INR and the major influences

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Professional Dingbat
Nov 4, 2012
Queensland, OzTrayLeeYa
firstly, I'm sorry that this post has a bunch of acronyms in it, I'll try to inline clarify them.

We'd all love things to be simple ... however often they're not (hello Tax time forms). Despite knowing things are complex we always seek simplifications to make explaining things easier. These simplifications often make extending what we "know" dangerous because what we (think we) know is based on a simplification (or a dumbing down).

With respect to warfarin, at the root of it all is this point: we are not totally sure how warfarin acts. We have a lot of evidence, but we aren't totally sure. So like paracetamol we just don't know for sure.
NB from MIMS
Mechanism of action. Warfarin is thought to interfere with clotting factor synthesis by inhibition of the C1 subunit of the vitamin K epoxide reductase (VKORC1) enzyme complex, thereby reducing the regeneration of vitamin K[SUB]1[/SUB] epoxide.
So the following article is of benefit to read, it makes the case clear that while vitamin K is a factor the actions of the body to rid itself of warfarin is the most significant factor.
The article starts its abstract (the simple bit) with the following:
The considerable variability in the warfarin dose–response relationship between individuals, is explained mainly by genetic variation in its major metabolic (CYP2C9) and target (VKORC1) enzymes.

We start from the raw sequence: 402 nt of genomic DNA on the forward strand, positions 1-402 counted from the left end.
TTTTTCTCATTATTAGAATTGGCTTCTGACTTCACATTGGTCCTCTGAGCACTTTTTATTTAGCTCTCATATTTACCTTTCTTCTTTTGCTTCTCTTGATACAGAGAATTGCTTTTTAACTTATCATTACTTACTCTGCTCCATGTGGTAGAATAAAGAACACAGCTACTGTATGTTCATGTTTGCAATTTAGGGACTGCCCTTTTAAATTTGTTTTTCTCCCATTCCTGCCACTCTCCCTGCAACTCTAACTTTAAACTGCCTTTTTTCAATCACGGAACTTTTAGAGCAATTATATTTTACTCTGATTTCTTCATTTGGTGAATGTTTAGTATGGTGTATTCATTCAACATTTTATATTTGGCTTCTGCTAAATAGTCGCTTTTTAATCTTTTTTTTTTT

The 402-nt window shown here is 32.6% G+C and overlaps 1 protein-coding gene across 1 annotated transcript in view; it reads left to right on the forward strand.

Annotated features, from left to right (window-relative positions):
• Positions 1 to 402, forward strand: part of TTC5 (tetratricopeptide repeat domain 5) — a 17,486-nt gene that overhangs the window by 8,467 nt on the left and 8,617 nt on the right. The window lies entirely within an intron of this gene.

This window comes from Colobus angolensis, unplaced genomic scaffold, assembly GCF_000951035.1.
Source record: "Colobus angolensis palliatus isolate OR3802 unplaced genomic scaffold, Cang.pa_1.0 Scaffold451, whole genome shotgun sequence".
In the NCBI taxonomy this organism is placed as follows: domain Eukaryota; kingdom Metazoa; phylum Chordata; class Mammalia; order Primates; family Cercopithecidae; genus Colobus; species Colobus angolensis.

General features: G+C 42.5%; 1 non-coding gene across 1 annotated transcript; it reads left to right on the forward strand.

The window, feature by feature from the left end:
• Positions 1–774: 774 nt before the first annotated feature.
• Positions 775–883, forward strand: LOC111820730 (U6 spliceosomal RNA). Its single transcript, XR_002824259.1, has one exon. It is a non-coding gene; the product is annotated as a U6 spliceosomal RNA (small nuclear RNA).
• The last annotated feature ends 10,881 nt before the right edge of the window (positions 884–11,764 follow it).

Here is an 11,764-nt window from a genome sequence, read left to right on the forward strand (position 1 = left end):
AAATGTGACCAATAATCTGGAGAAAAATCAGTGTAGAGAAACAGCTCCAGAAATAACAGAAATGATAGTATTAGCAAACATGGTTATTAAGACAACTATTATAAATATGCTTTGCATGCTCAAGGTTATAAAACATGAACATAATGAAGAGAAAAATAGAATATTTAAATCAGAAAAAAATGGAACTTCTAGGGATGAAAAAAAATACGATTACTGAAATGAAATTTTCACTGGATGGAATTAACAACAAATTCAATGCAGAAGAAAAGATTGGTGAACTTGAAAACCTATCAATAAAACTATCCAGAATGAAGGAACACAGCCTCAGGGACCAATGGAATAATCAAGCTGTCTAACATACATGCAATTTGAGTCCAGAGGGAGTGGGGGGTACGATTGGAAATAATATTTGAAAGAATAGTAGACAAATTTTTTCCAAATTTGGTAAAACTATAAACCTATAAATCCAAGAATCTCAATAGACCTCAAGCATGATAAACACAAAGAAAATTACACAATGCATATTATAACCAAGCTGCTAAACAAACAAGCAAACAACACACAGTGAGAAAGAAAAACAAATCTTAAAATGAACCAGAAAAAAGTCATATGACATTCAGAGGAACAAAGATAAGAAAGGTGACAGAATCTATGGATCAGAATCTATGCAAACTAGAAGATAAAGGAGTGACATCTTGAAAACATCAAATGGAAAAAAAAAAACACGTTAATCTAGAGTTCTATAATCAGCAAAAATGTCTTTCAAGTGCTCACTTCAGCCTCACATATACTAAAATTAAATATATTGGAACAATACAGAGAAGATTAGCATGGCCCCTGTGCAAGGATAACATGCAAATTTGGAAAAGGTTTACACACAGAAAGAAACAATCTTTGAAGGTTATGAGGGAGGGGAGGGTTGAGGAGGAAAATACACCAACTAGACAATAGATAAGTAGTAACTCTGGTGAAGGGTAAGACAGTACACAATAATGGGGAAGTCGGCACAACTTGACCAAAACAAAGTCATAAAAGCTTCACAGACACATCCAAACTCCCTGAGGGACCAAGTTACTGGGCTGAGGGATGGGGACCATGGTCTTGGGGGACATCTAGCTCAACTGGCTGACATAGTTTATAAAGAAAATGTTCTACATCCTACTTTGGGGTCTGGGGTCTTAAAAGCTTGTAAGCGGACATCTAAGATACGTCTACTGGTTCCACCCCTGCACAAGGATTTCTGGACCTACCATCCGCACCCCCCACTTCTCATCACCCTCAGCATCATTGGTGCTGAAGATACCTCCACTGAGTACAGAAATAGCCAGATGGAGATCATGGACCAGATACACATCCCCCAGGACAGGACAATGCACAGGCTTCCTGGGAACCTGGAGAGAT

So knowing what are CYP2C9 and VKORC1 are key.
CYP2C9 is an important cytochrome P450 enzyme with a major role in the oxidation of both xenobiotic and endogenous compounds. CYP2C9 makes up about 18% of the cytochrome P450 protein in liver microsomes (data only for antifungal).
The human gene VKORC1 encodes for the enzyme, Vitamin K epOxide Reductase Complex (VKORC) subunit 1
Now if you look at the "dosing calculator" here ( you'll see that it requires this as input (as well as your CYP2C9 genotypes

This is actually important but mostly never obtained because in the real world we can measure our INR and know the outcome.

What we can't know however is what the dietary effects on our VKORC actually is ... but we do know that many things inhibit it.

So accordingly I say that don't worry about your diet, only concern yourself with knowing your INR and making any changes to your dose to reflect what's happening (or in extreme cases stop drinking gallons of Grapefruit juice ;-)

Anyway, I strongly recommend you read that first article slowly and take it in. The advice is good: for instance:
Many patients on warfarin are vitamin K depleted as a result of routine instructions to restrict vitamin K intake in an attempt to achieve optimal therapeutic response. As described above, in vitamin K depleted patients, small changes in intake may be an important determinant of day to day variability in warfarin dose–response. Older recommendations for diets low in vitamin K as appropriate for warfarin treated patients [54] should now be considered outdated.
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